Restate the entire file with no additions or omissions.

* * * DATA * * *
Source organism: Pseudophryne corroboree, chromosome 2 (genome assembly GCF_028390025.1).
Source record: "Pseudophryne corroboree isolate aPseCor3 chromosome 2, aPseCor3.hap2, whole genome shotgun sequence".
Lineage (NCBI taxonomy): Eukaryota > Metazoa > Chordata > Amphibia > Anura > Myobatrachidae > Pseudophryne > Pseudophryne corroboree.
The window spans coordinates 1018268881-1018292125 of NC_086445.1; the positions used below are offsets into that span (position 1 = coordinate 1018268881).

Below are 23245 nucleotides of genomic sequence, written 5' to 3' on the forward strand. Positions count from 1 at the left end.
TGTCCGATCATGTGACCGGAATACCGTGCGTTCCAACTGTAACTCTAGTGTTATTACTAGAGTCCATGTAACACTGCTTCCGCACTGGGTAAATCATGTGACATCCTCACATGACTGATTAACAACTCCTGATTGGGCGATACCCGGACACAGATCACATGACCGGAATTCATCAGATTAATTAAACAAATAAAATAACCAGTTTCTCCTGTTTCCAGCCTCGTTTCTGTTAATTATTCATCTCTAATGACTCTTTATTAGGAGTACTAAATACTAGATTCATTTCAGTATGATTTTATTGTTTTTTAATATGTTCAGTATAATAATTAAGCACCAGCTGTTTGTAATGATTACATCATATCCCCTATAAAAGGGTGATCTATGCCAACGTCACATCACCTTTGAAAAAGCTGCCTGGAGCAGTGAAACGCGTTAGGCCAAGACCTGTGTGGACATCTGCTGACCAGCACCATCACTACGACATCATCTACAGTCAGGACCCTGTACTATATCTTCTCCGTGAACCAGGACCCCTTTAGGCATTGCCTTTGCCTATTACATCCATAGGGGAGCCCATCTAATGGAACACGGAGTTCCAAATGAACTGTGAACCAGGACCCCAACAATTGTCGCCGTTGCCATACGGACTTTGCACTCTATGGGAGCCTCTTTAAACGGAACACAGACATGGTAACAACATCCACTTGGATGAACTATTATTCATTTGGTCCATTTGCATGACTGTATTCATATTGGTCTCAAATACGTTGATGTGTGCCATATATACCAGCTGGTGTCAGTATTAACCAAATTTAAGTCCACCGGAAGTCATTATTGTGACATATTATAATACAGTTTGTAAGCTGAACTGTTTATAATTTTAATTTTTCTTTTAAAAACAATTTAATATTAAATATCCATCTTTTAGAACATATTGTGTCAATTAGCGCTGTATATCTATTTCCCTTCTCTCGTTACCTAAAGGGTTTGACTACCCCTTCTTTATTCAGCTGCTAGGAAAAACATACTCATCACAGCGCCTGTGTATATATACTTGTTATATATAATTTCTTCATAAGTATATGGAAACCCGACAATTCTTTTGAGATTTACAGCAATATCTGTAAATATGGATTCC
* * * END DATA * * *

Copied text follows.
Source organism: Pseudophryne corroboree, chromosome 2 (genome assembly GCF_028390025.1).
Source record: "Pseudophryne corroboree isolate aPseCor3 chromosome 2, aPseCor3.hap2, whole genome shotgun sequence".
Lineage (NCBI taxonomy): Eukaryota > Metazoa > Chordata > Amphibia > Anura > Myobatrachidae > Pseudophryne > Pseudophryne corroboree.
The window spans coordinates 1018268881-1018292125 of NC_086445.1; the positions used below are offsets into that span (position 1 = coordinate 1018268881).

Below are 23245 nucleotides of genomic sequence, written 5' to 3' on the forward strand. Positions count from 1 at the left end.
TGTCCGATCATGTGACCGGAATACCGTGCGTTCCAACTGTAACTCTAGTGTTATTACTAGAGTCCATGTAACACTGCTTCCGCACTGGGTAAATCATGTGACATCCTCACATGACTGATTAACAACTCCTGATTGGGCGATACCCGGACACAGATCACATGACCGGAATTCATCAGATTAATTAAACAAATAAAATAACCAGTTTCTCCTGTTTCCAGCCTCGTTTCTGTTAATTATTCATCTCTAATGACTCTTTATTAGGAGTACTAAATACTAGATTCATTTCAGTATGATTTTATTGTTTTTTAATATGTTCAGTATAATAATTAAGCACCAGCTGTTTGTAATGATTACATCATATCCCCTATAAAAGGGTGATCTATGCCAACGTCACATCACCTTTGAAAAAGCTGCCTGGAGCAGTGAAACGCGTTAGGCCAAGACCTGTGTGGACATCTGCTGACCAGCACCATCACTACGACATCATCTACAGTCAGGACCCTGTACTATATCTTCTCCGTGAACCAGGACCCCTTTAGGCATTGCCTTTGCCTATTACATCCATAGGGGAGCCCATCTAATGGAACACGGAGTTCCAAATGAACTGTGAACCAGGACCCCAACAATTGTCGCCGTTGCCATACGGACTTTGCACTCTATGGGAGCCTCTTTAAACGGAACACAGACATGGTAACAACATCCACTTGGATGAACTATTATTCATTTGGTCCATTTGCATGACTGTATTCATATTGGTCTCAAATACGTTGATGTGTGCCATATATACCAGCTGGTGTCAGTATTAACCAAATTTAAGTCCACCGGAAGTCATTATTGTGACATATTATAATACAGTTTGTAAGCTGAACTGTTTATAATTTTAATTTTTCTTTTAAAAACAATTTAATATTAAATATCCATCTTTTAGAACATATTGTGTCAATTAGCGCTGTATATCTATTTCCCTTCTCTCGTTACCTAAAGGGTTTGACTACCCCTTCTTTATTCAGCTGCTAGGAAAAACATACTCATCACAGCGCCTGTGTATATATACTTGTTATATATAATTTCTTCATAAGTATATGGAAACCCGACAATTCTTTTGAGATTTACAGCAATATCTGTAAATATGGATTCC